On Saturdays, when the “House of the Week” beckons in the Providence Journal, my wife and I guess its asking price. Victoria is usually closer. This week, the house at 346 Claypool Dr., an appealing traditional house built in 2007 overlooking Greenwich Bay in Warwick, greets us from the front page of the Homes tabloid section of the Journal.
While I wait for Victoria to take her swing – I am guessing $799,000 – let me pick a bone with the paper’s headline writers. They take every opportunity they can to suggest that a house is “contemporary” or “modern,” in this case “Strikingly modern.” Now, let me congratulate them for using the word modern properly, albeit probably by accident. (The online version uses the word “contemporary” in its headline.)
“Modern” means up to date. Any house with plumbing, electricity, heating and cooling systems that meet current standards is a modern house, whether it looks traditional or modernist. I’d bet that every House of the Week since the feature was founded years and years ago has been, in that sense, modern.
“Contemporary” means built in the recent past. In practice, however, it is frequently used to suggest that a house is … well, modern(ist), or at any rate not traditional, though very often, as here, it is traditional. In architecture, modernist is the opposite of traditional. It is easy to tell which is which.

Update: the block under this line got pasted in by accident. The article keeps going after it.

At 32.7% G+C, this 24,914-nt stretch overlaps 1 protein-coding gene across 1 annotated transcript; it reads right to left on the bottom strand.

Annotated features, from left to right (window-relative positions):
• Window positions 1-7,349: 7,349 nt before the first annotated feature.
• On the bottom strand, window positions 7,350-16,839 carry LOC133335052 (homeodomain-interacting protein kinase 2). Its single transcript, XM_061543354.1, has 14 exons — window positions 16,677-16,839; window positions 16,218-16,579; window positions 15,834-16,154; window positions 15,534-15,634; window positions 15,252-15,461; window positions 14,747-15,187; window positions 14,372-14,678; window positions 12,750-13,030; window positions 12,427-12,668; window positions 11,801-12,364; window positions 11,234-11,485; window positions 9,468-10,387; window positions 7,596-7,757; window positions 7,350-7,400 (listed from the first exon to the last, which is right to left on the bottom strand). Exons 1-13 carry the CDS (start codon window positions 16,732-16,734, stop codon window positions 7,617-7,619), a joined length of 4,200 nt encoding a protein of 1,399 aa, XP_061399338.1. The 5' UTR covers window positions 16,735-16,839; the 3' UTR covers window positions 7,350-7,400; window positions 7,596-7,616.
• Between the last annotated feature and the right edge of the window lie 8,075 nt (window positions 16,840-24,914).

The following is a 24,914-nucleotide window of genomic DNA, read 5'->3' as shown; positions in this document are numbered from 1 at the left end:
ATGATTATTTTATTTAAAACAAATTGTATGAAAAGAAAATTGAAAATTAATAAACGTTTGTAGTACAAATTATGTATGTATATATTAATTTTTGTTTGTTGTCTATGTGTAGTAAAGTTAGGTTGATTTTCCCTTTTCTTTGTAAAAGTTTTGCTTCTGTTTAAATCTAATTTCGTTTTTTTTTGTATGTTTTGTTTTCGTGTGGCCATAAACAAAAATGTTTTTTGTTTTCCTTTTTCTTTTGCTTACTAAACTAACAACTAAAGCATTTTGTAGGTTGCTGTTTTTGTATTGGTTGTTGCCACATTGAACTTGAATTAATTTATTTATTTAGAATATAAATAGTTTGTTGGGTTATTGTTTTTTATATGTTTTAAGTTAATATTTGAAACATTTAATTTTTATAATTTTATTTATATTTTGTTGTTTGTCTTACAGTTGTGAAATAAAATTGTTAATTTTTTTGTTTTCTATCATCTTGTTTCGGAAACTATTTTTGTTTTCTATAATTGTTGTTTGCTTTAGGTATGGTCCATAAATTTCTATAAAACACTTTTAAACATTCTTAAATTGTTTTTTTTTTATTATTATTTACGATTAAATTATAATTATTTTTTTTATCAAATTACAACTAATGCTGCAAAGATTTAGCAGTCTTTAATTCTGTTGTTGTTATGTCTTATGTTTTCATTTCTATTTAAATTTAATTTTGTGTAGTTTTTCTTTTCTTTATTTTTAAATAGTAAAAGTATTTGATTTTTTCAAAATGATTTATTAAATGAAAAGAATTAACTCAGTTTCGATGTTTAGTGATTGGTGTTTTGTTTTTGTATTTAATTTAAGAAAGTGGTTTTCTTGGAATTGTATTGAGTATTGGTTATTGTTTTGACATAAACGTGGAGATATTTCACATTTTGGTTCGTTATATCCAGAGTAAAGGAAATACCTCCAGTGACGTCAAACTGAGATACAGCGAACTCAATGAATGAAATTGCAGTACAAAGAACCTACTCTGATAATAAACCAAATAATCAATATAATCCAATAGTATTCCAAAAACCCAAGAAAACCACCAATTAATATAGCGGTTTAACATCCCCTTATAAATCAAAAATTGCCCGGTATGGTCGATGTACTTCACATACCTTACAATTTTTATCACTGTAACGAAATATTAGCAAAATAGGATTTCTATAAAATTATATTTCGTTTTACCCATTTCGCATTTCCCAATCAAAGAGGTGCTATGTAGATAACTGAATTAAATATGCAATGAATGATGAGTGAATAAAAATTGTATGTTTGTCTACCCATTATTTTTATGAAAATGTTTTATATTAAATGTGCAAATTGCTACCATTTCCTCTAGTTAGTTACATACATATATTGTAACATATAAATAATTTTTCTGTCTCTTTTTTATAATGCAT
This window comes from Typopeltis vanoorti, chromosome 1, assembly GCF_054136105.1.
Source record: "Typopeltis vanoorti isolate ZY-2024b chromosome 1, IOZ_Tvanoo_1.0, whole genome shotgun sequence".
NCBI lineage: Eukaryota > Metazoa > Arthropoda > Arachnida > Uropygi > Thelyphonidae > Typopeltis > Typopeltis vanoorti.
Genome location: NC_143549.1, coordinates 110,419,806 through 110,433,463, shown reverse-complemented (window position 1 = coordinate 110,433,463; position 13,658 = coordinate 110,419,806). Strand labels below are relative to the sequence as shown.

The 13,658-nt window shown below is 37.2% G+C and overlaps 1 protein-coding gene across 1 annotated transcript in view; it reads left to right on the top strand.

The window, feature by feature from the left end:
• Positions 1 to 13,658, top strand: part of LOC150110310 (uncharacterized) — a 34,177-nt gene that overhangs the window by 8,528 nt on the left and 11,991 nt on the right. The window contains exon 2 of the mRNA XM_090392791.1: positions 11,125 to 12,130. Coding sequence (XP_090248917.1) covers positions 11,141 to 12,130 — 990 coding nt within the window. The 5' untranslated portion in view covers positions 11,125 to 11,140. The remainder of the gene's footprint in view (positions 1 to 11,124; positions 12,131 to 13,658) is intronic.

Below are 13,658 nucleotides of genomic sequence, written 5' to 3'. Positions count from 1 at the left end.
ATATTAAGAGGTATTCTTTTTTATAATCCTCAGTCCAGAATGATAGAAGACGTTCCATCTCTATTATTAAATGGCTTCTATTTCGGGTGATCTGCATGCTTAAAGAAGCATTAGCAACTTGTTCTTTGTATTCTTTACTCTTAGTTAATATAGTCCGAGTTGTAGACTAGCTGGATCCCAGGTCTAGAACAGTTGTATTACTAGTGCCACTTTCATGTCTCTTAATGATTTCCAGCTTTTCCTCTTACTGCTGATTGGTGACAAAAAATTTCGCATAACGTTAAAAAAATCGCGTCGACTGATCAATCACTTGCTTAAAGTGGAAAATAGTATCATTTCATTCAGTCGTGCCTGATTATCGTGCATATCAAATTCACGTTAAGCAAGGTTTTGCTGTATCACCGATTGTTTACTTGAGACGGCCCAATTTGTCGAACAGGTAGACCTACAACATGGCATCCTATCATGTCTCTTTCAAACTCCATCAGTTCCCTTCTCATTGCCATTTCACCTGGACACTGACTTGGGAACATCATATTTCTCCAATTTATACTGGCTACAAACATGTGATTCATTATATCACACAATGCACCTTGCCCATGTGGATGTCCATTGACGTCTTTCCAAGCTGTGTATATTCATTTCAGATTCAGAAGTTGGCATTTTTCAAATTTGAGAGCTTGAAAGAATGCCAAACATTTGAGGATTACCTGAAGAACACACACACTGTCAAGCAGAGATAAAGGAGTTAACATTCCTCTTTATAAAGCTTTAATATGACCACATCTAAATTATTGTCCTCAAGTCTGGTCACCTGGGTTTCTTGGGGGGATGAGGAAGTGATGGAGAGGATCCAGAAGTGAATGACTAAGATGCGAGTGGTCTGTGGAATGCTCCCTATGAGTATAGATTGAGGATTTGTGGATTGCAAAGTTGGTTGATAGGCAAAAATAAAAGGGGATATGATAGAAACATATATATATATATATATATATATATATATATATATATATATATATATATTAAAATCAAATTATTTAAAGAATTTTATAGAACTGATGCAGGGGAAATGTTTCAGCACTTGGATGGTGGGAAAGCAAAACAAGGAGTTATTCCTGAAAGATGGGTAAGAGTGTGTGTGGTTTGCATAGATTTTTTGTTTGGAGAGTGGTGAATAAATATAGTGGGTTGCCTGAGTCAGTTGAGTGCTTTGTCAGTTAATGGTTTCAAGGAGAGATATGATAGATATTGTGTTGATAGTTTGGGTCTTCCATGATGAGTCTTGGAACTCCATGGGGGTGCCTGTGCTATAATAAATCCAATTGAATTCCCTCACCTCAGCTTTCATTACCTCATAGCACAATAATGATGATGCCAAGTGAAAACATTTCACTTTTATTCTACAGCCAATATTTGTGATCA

If the owner, who hired architect Peter Twombly to design it for him, thought he was getting a “contemporary New England cottage,” he had better look more closely. It has a very few modernist tics – a Corbusier-style nautical stair rail in the rear, for example – and its furniture and furnishings lean toward the modernist. Still, its exterior is very much that of a traditional house, and quite nice.
As for whether it is a “cottage,” it is either too large to be a cottage in the normal sense, and too small to be a cottage in the Newport sense. Its 3,046 square feet of living space is twice as much as Victoria, Billy, Gato and I live in. That does not qualify as a cottage in either sense. But calling a house a cottage does sound cool and warm. Go for it.
Maybe I am being a fussbudget for even bringing this up. Maybe I am too much a stickler for using words as they are traditionally used. Language changes, and since “Realtors” (as reporters are instructed to call real-estate agents) don’t think “modernist” is a word that sells very many houses, I expect to see modern and contemporary slightly twisted to make more houses seem about as hip as the headline writers want to be themselves.
(Victoria just now guessed $700,000, below her usual acuity and more than a million below the actual asking price.)